What ho chaps, we’ve been having some flying lessons in the carriage shop recently - levitating coaches, that sort of thing… well alright, our MD Colin got the steam crane out and lifted one of the carriages up. But it counts as flying, right?! No? Oh well!
The carriage in question is Bulleid brake 4367, that’s Bulleid coach number three for those of you who have read this blog before, and the second carriage being overhauled as part of the Canadian Pacific project. This is the first time I’ve really had cause to write much about this carriage, and it’s a nice excuse. Not a huge amount of work has actually been done on it yet, but it has finally emerged from its seclusion down in Alresford and come up to Ropley. As you will see from the photos, it has had its bogies removed and been placed on a pair of temporary bogies. This is so that it can have a full bogie overhaul, but still be moved around the place when needed. We also took the opportunity of lifting up the tarpaulins on one side to finally get a view of the whole carriage. It is in quite a state, but fear not. She will ride again!
On sister coach 1456, we have also been doing some heavy lifting, or at least jacking. As you will see from the photos, we have removed a whole section of framework from the carriage. We did this by supporting the roof with Acro jacks, removing the old rigger plate, then undoing the fixings holding the section of framework in place. It was then simply a question of lifting the section down. We will be doing this to the entire carriage in turn, as it is far easier to work on the sections down on the benches than climbing in and out of the carriages. There will be a fair amount of replacement framework going in, so doing it down on the workbenches makes sense.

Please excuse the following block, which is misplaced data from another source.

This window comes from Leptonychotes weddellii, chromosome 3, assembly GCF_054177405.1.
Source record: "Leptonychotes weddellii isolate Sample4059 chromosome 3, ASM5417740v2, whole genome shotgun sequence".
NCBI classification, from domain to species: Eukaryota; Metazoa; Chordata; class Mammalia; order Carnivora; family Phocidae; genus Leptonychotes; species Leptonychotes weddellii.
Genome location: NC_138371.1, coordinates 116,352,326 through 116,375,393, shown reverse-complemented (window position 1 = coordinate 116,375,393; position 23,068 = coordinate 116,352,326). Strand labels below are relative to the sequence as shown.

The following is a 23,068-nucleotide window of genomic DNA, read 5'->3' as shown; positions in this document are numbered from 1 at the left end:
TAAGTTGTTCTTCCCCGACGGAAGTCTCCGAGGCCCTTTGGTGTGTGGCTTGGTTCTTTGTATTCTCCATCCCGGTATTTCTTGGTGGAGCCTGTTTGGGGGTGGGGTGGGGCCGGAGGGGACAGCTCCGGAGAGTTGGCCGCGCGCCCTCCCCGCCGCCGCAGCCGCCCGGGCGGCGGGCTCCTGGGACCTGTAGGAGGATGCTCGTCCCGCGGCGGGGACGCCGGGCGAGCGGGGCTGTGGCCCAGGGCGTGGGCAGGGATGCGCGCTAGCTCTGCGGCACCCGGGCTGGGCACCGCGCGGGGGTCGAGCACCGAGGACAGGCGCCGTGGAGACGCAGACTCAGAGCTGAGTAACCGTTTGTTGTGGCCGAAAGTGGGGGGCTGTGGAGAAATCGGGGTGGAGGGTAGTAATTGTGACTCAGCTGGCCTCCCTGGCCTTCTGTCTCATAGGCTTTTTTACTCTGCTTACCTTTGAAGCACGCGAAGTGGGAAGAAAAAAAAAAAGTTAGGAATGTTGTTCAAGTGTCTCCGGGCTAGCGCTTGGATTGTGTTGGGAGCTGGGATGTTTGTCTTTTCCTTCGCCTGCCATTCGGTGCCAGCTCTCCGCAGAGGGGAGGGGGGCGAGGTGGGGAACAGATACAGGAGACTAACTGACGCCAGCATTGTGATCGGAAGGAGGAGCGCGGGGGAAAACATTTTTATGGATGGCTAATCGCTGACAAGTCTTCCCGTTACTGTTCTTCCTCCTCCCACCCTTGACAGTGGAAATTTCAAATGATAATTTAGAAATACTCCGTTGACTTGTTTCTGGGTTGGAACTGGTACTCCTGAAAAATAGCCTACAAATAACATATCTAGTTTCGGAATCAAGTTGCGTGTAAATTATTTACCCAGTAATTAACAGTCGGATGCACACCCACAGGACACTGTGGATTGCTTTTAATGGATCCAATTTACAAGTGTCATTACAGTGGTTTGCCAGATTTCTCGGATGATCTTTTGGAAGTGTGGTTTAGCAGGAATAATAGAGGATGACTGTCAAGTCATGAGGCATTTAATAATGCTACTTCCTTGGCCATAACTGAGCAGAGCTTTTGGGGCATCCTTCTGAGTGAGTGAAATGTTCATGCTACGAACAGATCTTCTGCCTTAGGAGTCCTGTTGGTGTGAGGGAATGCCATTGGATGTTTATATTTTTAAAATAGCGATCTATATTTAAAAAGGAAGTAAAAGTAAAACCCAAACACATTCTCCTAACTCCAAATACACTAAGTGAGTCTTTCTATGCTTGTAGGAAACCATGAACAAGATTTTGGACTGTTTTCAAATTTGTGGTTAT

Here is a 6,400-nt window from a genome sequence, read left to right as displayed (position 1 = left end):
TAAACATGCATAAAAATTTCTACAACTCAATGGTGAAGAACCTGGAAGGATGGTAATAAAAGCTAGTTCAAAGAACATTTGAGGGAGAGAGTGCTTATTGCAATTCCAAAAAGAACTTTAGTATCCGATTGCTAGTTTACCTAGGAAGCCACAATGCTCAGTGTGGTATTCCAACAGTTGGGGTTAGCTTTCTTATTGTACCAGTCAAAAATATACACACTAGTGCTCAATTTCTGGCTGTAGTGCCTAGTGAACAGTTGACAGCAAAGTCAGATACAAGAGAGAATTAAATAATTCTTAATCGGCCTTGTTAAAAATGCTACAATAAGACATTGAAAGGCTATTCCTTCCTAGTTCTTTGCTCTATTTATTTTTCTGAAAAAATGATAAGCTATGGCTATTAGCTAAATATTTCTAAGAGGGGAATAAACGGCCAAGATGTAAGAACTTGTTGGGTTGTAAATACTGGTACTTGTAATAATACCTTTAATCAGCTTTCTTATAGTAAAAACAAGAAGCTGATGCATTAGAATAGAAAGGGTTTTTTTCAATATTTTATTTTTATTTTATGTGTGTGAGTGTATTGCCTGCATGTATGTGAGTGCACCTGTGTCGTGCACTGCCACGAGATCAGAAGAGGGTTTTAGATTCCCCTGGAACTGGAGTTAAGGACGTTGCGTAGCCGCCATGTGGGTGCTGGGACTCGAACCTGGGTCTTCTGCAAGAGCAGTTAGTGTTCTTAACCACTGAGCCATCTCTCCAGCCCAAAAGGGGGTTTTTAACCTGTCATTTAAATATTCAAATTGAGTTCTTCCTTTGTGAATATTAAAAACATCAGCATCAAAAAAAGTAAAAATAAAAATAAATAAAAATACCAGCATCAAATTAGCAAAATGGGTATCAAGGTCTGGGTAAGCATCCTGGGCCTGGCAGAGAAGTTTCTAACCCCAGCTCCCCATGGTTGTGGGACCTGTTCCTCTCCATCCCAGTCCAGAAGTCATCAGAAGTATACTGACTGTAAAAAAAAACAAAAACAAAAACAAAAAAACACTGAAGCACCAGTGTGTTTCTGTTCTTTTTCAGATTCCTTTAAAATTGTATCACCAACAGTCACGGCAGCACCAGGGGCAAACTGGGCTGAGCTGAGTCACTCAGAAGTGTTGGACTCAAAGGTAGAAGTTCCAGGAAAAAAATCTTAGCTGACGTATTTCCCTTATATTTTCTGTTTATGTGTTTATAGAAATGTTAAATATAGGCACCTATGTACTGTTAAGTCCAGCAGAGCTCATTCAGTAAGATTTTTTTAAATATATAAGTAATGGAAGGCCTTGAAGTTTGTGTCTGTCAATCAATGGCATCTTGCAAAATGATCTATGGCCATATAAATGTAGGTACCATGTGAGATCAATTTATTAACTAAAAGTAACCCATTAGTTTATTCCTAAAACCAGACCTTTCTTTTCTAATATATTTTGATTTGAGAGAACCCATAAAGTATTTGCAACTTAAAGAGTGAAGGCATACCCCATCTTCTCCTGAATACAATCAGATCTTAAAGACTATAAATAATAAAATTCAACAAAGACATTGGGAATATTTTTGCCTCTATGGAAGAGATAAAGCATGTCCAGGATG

With the framework out of the way, our metalwork team has soldiered on with the replacement outrigger plates. This plate sits on top of the under frame right around the carriage, and is where many of the structural problems started. Rust formed between the outrigger and the under frame, causing the carriage to be forced out of shape. When the new plates are fixed finally in position, the timber frame will be rebuilt.
We’ve also been having fun making a time-lapse video of the work on 1456. We’ve been taking a single photo of the coach from the same location reasonably regularly, and have put them together as a video, which can be seen below. Hope you enjoy it!
Across the tracks on MK1 4910, the end is almost in sight. Particularly in the open passenger saloons that make up most of the carriage, things are really starting to look the part. The sixteen main windows are all in with the glass fitted. On the north side the luggage racks have been fitted back in, with varnished panels behind them. The rest of the panels are being fitted in place, and on the centre partitions Gordon has been having fun fitting sheets of veneer. The doors are also being re-hung, each of which requires a good amount of fettling. I’m sure if you talk to anybody who has worked on carriage restoration, they will agree that doors and windows are a real pain in the proverbial, so it is really good to be getting through these tasks.
Anyway, that about wraps it up for this latest report, thanks for reading!
PS - please help support our work and donate to the Canadian Pacific project by clicking here. Also, you can keep up to date with the project through the email newsletter, that can be subscribed to by clicking here.